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Kafka-ish: Kafka @Finborough

In offering proof that Kafka is everything to everyone - writer-performer Jack Klaff plays various roles, including the man himself in what is a part tour, part immersion and part legend of Franz Kafka. He is a writer who achieved fame after his life was cut short due to succumbing to tuberculosis at the age of forty. He is probably better known for his reputation and the Kafkaesque style attributed to his writing than his life. But after this piece, you’re left curious to learn more about the man and his works. And that has to be the best theatrical tribute you could give a writer, even for a writer who stipulated that his works be destroyed upon his death. It’s currently playing at the Finborough Theatre . Franz Kafka was born in Prague in 1883. In 1901, he was admitted to a university and began studying law. While studying, he met Max Brod, who would become his best friend and eventual literary executor. Brod would posthumously publish many of his works and writings. Kafka’s life co

Sisters doing it to themselves: Everything Between Us @Finborough

If a playwright ever wants to get the undivided attention of the audience, opening with: "Fuck you, you fucking bitch, I'll tear your fucking eyeballs out ya cunt!" sure does the trick.

And so begins an explosive 70 minutes of Everything Between Us by David Ireland. It's having it's English premiere playing in repertoire with Late Company at the Finborough Theatre.

It's about the conflict in post conflict Northern Ireland and the conflict between two sisters. Both unionists and both divided. But its power lies in how it can be funny and provocative at taking aim at Northern Ireland conflict and the people caught in it.

It's day one of the Truth and Reconciliation Commission for Northern Ireland at Stormount. Sandra (Lynsey-Anne Moffat) is taking her seat on the commission, when her long lost sister Teeni (Katrina McKeever) bursts into the chamber. She attacks the chairwoman, shouting racist abuse.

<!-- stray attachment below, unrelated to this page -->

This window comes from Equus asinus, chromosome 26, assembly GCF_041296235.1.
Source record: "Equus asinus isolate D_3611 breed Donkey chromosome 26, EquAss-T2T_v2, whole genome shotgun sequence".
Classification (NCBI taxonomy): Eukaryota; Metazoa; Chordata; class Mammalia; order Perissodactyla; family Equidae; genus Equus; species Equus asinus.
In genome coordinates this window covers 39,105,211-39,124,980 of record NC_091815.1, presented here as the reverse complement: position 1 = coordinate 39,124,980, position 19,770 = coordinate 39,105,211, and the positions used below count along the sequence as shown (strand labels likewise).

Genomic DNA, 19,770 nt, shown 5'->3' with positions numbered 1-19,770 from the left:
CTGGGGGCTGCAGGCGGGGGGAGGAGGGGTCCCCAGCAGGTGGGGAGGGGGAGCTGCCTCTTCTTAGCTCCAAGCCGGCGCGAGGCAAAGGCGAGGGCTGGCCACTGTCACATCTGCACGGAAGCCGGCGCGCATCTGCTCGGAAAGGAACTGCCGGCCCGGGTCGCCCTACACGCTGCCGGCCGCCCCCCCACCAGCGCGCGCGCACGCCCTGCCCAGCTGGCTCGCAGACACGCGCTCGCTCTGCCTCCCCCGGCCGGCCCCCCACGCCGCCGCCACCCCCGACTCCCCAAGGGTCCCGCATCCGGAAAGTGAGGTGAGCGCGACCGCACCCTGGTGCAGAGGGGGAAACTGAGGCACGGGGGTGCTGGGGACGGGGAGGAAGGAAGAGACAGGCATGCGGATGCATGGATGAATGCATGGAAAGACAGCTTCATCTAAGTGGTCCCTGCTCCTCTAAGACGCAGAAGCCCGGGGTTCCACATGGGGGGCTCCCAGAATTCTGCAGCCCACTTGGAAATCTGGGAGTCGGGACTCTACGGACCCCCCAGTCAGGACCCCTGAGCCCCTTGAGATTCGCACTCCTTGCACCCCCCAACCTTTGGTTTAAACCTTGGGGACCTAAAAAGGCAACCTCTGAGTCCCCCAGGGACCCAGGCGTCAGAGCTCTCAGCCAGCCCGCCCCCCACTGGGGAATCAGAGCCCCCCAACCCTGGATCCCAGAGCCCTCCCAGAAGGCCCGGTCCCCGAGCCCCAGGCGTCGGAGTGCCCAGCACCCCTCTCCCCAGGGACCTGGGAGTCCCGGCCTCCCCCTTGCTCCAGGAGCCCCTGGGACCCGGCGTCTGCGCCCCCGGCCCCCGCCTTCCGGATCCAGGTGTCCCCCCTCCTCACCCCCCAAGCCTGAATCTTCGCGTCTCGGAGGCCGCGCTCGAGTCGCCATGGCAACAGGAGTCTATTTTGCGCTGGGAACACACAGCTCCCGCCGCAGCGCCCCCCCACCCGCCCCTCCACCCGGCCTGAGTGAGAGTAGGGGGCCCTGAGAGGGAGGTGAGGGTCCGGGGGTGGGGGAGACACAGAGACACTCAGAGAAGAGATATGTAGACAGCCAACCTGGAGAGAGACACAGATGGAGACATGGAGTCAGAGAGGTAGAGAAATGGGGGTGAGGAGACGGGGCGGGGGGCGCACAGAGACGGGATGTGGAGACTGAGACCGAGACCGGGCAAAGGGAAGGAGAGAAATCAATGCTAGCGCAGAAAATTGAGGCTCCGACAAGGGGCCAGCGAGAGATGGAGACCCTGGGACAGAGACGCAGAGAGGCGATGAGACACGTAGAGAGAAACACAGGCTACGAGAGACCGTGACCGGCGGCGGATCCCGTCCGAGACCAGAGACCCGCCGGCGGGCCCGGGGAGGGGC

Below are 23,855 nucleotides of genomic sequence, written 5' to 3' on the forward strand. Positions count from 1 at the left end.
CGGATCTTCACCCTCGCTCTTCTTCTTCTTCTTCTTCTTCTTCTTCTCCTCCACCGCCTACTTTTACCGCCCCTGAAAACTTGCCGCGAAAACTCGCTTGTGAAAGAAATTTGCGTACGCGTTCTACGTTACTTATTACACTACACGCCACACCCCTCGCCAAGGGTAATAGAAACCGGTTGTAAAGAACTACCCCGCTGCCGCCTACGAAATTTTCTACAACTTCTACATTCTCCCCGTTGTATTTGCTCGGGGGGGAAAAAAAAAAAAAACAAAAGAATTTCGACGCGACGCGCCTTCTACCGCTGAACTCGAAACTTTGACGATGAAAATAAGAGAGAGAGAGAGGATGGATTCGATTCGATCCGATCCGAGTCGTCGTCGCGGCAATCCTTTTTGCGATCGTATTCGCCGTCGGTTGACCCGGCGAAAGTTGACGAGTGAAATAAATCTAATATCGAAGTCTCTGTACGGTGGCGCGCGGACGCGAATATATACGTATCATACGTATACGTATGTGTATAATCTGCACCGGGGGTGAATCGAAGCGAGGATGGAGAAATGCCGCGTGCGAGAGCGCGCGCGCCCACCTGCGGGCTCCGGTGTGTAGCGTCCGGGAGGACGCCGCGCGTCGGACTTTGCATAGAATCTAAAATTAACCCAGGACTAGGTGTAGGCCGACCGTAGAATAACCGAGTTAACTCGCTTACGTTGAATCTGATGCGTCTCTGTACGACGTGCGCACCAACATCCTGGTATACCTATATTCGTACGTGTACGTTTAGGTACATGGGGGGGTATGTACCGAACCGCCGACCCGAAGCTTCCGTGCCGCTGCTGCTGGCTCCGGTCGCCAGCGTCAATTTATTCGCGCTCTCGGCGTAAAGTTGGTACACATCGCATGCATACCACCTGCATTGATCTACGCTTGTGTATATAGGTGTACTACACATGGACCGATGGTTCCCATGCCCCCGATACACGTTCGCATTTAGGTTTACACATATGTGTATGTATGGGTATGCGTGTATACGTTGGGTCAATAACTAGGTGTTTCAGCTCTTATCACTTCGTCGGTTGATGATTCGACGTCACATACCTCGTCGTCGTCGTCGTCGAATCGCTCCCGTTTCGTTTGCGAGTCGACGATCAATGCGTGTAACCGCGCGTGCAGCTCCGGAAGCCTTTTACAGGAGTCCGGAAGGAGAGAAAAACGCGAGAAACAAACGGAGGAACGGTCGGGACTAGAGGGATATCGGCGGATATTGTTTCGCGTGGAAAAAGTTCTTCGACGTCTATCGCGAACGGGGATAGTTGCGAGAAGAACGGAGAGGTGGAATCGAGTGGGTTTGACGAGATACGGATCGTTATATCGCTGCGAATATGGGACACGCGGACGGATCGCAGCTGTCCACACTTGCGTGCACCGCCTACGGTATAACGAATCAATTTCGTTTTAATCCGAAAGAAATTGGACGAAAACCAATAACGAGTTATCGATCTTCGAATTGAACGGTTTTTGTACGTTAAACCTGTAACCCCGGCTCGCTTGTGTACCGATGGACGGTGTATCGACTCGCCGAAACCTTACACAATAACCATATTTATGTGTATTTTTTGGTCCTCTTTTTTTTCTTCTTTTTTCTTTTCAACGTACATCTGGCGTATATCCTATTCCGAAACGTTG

Her sister bundles her into a basement room away from security and this sets the scene for confrontations after an 11 year absence. The two pace the room sizing each other. It's like watching a boxing match, with each round notching up a level of tension.

We learn Teeni is a recovering alcoholic. And then we learn Sandra is an alcoholic too, who hasn't ever had a drink. Their father was murdered. But he also murdered. But as things escalate we get the sense that no matter what truths are revealed, there is no reconciliation.

McKeever is mesmerising as the angry and damaged  Teeni. She is hilarious. And offensive. Opposite her Moffat as the more successful sister shows equal bitterness and resolve.

Whether anyone can move forward with "everything between us" seems to be the central message. But it's a hell of a thought provoking ride anyway.

Directed by Neil Bull, Everything Between Us is at the Finborough Theatre on Sundays, Mondays and Tuesdays until 16 May.


Updated to include the lovely photos by Tristram Kenton and Hannah Burton

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